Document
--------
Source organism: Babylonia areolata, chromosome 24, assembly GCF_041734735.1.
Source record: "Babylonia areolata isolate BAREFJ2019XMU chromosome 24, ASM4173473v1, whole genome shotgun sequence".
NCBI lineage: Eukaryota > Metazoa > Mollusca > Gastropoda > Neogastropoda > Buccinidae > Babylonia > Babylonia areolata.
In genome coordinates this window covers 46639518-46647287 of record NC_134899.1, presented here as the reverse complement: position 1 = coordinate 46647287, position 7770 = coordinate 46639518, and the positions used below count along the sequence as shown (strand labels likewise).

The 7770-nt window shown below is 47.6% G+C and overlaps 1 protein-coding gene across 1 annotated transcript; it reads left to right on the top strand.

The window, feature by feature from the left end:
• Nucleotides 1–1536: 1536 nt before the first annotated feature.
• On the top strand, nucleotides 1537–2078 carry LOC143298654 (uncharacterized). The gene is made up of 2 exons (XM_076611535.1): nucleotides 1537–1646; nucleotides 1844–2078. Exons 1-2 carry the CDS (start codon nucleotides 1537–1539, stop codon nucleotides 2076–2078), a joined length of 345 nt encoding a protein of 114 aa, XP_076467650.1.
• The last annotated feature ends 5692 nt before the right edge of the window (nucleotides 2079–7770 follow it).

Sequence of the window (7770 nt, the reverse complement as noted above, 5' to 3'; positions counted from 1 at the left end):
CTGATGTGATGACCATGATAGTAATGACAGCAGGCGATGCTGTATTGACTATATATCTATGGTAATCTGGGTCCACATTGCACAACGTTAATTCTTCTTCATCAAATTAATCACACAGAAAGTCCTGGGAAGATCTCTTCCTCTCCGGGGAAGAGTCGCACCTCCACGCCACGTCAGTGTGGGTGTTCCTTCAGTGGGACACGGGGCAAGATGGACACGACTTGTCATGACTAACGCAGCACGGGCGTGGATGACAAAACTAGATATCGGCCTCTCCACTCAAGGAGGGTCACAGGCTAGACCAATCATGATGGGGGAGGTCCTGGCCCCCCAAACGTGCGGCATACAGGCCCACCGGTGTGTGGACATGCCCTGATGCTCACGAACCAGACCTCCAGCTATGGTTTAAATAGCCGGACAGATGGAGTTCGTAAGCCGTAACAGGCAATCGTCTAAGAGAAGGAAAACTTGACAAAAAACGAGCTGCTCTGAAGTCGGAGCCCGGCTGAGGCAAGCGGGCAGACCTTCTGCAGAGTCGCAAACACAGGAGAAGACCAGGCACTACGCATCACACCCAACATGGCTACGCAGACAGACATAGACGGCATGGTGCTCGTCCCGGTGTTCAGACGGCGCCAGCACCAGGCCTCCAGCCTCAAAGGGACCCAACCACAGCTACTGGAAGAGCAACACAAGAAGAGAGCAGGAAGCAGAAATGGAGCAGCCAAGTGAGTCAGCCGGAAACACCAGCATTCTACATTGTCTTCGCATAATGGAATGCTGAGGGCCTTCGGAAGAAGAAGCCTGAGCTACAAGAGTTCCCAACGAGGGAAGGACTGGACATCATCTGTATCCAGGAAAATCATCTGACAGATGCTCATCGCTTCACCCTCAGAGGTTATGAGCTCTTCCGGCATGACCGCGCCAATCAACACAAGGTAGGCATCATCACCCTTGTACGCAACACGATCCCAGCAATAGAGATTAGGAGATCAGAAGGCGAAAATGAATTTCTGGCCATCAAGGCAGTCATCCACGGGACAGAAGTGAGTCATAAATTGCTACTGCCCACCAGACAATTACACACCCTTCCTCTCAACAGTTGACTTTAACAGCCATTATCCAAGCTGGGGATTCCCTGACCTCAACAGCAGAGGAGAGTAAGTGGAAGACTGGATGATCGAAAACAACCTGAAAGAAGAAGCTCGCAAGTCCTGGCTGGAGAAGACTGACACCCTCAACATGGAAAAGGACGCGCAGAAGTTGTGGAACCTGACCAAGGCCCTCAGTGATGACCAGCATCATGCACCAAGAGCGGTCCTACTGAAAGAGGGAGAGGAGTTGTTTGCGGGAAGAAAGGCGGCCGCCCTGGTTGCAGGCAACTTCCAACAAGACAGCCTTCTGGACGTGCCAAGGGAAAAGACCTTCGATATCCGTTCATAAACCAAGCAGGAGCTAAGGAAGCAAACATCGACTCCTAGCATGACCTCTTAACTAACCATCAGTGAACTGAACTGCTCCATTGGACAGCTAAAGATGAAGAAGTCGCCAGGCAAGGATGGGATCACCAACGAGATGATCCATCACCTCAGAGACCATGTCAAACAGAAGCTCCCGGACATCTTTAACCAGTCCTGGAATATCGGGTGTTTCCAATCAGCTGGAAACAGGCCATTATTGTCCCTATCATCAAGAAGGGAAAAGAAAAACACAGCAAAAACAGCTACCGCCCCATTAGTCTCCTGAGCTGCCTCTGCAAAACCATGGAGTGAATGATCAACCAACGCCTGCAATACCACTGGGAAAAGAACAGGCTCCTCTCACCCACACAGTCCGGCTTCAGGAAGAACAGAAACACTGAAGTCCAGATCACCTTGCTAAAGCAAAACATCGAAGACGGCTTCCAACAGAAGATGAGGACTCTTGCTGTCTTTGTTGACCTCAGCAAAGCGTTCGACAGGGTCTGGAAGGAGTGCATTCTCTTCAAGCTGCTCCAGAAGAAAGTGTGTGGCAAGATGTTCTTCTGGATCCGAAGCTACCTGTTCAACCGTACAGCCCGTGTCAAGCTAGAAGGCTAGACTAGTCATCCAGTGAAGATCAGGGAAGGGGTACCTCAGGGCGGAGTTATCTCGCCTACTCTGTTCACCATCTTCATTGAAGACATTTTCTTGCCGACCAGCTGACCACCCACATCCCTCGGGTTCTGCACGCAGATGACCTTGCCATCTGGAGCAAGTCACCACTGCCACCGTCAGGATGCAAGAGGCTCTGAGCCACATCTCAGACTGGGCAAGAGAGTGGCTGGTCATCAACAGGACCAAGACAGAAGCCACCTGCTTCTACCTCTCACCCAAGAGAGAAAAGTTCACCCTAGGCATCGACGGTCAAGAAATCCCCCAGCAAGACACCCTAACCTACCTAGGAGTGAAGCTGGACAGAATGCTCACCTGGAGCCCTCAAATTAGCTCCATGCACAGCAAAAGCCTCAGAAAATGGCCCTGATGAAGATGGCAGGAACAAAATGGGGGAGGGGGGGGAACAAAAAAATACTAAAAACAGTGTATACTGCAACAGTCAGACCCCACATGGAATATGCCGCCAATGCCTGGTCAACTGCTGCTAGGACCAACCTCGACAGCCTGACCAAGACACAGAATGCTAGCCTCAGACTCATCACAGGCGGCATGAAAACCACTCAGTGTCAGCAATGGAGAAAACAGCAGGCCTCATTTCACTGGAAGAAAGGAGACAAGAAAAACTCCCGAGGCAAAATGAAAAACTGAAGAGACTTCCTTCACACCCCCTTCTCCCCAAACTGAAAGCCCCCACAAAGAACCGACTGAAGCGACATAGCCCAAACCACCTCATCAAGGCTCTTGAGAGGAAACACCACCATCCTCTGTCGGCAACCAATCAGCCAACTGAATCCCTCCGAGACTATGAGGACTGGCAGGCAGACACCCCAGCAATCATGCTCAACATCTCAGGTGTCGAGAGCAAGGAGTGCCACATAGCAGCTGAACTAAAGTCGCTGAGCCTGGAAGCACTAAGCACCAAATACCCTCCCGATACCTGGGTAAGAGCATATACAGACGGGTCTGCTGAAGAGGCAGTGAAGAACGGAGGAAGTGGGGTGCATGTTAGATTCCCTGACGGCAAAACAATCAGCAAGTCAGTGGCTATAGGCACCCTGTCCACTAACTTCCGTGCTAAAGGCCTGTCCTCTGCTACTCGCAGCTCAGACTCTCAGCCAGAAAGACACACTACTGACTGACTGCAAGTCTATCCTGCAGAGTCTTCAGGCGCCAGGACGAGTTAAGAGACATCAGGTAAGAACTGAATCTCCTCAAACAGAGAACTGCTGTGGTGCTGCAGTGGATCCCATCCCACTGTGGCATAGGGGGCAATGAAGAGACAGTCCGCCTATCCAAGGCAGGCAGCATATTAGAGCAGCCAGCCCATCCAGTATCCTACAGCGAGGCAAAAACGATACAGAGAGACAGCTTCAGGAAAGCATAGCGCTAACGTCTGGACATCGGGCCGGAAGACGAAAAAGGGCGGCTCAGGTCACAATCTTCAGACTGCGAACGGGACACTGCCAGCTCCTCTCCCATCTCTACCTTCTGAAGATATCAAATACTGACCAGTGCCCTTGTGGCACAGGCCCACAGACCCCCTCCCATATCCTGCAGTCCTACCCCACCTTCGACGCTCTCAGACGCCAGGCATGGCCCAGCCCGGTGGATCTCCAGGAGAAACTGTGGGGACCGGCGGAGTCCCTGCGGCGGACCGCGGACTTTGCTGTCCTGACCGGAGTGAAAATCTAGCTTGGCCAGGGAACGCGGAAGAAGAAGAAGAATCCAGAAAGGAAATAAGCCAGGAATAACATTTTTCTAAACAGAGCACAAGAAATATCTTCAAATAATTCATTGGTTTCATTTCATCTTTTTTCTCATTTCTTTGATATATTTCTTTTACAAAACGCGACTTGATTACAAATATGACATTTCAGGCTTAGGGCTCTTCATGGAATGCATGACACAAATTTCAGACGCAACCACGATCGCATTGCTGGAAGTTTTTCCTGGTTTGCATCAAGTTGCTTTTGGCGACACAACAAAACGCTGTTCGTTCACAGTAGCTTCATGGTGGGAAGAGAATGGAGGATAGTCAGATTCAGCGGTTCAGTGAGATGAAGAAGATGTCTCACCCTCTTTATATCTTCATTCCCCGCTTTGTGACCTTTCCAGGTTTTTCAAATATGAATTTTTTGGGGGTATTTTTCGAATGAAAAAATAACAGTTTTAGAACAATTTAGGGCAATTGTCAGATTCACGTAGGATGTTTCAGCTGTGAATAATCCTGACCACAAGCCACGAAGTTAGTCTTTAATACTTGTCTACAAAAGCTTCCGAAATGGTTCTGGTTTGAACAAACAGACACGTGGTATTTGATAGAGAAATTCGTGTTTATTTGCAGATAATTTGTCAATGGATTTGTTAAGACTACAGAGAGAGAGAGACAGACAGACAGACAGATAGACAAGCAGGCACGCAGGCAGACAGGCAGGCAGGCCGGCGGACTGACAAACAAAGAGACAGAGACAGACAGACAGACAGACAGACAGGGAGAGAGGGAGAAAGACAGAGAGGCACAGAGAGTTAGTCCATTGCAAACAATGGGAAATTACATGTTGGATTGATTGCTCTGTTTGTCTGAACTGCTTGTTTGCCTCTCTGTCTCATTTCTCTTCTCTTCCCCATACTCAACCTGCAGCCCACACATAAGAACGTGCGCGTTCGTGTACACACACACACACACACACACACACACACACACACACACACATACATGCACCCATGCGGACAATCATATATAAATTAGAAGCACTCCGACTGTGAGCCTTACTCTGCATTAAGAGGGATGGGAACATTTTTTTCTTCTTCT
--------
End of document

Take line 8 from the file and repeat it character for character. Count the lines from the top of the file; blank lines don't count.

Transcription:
• On the top strand, nucleotides 1537–2078 carry LOC143298654 (uncharacterized). The gene is made up of 2 exons (XM_076611535.1): nucleotides 1537–1646; nucleotides 1844–2078. Exons 1-2 carry the CDS (start codon nucleotides 1537–1539, stop codon nucleotides 2076–2078), a joined length of 345 nt encoding a protein of 114 aa, XP_076467650.1.